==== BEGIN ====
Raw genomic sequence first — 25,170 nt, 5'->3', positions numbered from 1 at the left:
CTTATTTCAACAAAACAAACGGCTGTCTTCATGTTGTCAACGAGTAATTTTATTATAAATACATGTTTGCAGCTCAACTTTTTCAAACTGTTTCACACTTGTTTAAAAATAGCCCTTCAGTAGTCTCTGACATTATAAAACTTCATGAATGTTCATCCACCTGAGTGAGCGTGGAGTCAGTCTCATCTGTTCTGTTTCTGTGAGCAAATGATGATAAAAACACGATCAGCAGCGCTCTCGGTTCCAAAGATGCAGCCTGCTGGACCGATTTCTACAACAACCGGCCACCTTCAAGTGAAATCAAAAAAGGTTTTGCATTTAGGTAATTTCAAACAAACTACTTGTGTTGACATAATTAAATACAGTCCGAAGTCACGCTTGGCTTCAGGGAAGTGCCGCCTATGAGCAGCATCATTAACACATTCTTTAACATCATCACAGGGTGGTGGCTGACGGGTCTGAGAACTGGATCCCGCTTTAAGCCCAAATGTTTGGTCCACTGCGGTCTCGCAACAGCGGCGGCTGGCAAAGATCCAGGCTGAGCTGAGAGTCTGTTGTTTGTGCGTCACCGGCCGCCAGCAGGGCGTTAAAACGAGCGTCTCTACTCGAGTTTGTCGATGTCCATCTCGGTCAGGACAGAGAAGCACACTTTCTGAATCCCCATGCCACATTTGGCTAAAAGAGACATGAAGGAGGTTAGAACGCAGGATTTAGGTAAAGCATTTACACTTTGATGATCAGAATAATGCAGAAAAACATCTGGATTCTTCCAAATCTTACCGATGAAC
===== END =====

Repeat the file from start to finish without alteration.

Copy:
Raw genomic sequence first — 25,170 nt, 5'->3', positions numbered from 1 at the left:
CTTATTTCAACAAAACAAACGGCTGTCTTCATGTTGTCAACGAGTAATTTTATTATAAATACATGTTTGCAGCTCAACTTTTTCAAACTGTTTCACACTTGTTTAAAAATAGCCCTTCAGTAGTCTCTGACATTATAAAACTTCATGAATGTTCATCCACCTGAGTGAGCGTGGAGTCAGTCTCATCTGTTCTGTTTCTGTGAGCAAATGATGATAAAAACACGATCAGCAGCGCTCTCGGTTCCAAAGATGCAGCCTGCTGGACCGATTTCTACAACAACCGGCCACCTTCAAGTGAAATCAAAAAAGGTTTTGCATTTAGGTAATTTCAAACAAACTACTTGTGTTGACATAATTAAATACAGTCCGAAGTCACGCTTGGCTTCAGGGAAGTGCCGCCTATGAGCAGCATCATTAACACATTCTTTAACATCATCACAGGGTGGTGGCTGACGGGTCTGAGAACTGGATCCCGCTTTAAGCCCAAATGTTTGGTCCACTGCGGTCTCGCAACAGCGGCGGCTGGCAAAGATCCAGGCTGAGCTGAGAGTCTGTTGTTTGTGCGTCACCGGCCGCCAGCAGGGCGTTAAAACGAGCGTCTCTACTCGAGTTTGTCGATGTCCATCTCGGTCAGGACAGAGAAGCACACTTTCTGAATCCCCATGCCACATTTGGCTAAAAGAGACATGAAGGAGGTTAGAACGCAGGATTTAGGTAAAGCATTTACACTTTGATGATCAGAATAATGCAGAAAAACATCTGGATTCTTCCAAATCTTACCGATGAAC